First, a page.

Freethought San Marcos: A column
by LAMAR W. HANKINS
This Memorial Day my thoughts went back to about ten years ago, when I learned as close to first-hand as one can get, short of being in the Army, just how abusive and uncaring the military establishment can be. A close family member was deployed to Iraq to fight in “Shock and Awe,” George W. Bush’s destabilizing effort to free Iraqis from the rule of Saddam Hussein. I’ll call him Jim.
Jim had been in Special Forces for most of his eighteen years in the military. He had fought in the first Iraq War and had participated in many classified operations. His missions and training had caused him chronic pain and other long-term problems – skin cancers, unexplained neurological symptoms, and a back injury that required surgery. When Jim was deployed to Iraq for George W. Bush’s war, he had not fully recovered from his back surgery and had not been released for full active duty. He required regular pain medicine to cope with his recovery from the surgery. Nevertheless, he was sent to fight with his unit in Iraq.
During the worst of Jim’s pain, he sought a private doctor to prescribe pain medication so that he could avoid letting his command know how bad his back was. He did not want to appear weak. He was strongly motivated to continue to be a part of his unit. He knew that if he let his next-in-command know of his condition, he would no longer be allowed to continue in his Special Forces unit. His “band of brothers” feelings were strong.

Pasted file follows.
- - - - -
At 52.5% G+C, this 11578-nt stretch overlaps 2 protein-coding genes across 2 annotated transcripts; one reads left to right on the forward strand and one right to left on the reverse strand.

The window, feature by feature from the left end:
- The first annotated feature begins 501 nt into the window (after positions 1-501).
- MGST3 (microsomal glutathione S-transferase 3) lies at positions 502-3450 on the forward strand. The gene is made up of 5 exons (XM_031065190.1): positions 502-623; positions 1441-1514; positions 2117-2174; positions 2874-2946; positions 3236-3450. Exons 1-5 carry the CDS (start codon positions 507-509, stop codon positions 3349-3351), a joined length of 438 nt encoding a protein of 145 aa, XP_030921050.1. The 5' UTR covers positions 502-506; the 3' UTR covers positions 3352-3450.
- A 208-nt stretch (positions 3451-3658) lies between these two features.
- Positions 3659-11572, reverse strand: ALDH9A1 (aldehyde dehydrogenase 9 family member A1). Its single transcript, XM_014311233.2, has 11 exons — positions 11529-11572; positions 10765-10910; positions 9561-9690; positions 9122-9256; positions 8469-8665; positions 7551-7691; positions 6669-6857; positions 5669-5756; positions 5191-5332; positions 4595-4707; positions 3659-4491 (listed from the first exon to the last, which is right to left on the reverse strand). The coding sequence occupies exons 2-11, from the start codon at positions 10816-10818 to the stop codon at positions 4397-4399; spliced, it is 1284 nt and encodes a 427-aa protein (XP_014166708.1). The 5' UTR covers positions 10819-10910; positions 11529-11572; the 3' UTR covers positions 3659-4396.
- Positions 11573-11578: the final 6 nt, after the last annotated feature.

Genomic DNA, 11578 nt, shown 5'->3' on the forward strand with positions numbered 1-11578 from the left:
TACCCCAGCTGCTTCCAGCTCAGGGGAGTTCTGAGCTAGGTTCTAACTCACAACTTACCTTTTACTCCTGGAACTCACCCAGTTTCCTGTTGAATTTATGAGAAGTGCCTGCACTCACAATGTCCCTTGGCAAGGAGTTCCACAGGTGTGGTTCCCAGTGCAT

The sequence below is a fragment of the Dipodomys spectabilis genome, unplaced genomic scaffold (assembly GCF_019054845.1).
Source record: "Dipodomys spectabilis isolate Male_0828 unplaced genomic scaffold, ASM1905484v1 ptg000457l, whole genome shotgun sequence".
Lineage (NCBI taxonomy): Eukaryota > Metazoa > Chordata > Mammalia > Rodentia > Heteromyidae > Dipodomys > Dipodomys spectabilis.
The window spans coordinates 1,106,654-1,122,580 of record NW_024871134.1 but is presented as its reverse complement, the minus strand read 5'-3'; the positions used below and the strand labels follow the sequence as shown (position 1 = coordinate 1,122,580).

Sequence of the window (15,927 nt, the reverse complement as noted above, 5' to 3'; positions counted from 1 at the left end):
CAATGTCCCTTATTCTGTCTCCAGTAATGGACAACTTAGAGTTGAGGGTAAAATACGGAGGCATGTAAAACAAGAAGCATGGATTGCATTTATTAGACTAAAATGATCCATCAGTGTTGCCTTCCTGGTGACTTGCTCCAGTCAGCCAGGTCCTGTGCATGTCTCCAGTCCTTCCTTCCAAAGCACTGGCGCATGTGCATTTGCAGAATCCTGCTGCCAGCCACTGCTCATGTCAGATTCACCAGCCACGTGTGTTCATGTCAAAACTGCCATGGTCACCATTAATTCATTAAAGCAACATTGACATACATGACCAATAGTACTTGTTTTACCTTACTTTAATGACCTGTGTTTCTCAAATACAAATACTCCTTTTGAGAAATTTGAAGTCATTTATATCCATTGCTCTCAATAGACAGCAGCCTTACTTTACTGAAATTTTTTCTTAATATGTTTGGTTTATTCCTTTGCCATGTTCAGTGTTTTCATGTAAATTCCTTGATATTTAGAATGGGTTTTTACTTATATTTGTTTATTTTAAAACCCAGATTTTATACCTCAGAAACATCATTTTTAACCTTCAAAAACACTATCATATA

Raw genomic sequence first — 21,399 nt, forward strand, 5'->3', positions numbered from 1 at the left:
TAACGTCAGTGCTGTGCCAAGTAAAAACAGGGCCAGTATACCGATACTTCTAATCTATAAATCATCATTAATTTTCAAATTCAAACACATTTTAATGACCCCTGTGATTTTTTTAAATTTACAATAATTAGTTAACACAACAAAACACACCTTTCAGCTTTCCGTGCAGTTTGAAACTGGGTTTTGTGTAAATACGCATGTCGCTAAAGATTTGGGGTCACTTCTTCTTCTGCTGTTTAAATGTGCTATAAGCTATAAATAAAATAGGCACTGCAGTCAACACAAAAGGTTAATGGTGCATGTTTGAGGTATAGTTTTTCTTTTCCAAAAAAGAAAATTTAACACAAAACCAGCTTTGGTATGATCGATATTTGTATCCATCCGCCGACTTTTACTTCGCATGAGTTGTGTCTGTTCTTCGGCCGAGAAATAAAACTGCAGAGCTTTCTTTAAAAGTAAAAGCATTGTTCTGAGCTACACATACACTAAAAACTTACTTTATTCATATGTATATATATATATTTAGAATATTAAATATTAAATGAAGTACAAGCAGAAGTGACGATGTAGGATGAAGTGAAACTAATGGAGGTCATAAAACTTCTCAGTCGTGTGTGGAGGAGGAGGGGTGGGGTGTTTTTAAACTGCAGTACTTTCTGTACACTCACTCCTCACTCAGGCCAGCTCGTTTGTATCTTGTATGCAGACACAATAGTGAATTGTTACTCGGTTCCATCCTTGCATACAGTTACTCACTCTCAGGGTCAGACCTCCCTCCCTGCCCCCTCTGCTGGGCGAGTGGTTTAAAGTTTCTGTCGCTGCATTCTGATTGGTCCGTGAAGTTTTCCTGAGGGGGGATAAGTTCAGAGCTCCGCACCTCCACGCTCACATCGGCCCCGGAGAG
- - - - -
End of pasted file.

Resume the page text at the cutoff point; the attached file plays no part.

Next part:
About six weeks into his deployment to Iraq, Jim’s dependency on drugs for pain control became so apparent that he was sent home from Iraq before his unit returned. As I learned eventually, in addition to physical pain, Jim suffered from post-traumatic stress disorder (PTSD). He had trouble sleeping, exhibited startle responses frequently both when asleep and when awake, had nightmares and flashbacks, was uncomfortable in crowds, had an uneven temperament, was often agitated, and had trouble concentrating.
Soon after Jim returned home, military doctors sent him to Walter Reed Army Hospital (now phased out of service) for another back surgery. I accompanied him for the surgery and stayed with him for several days afterward, including driving him home after he was released from Walter Reed. On this trip, I observed most of the symptoms mentioned above.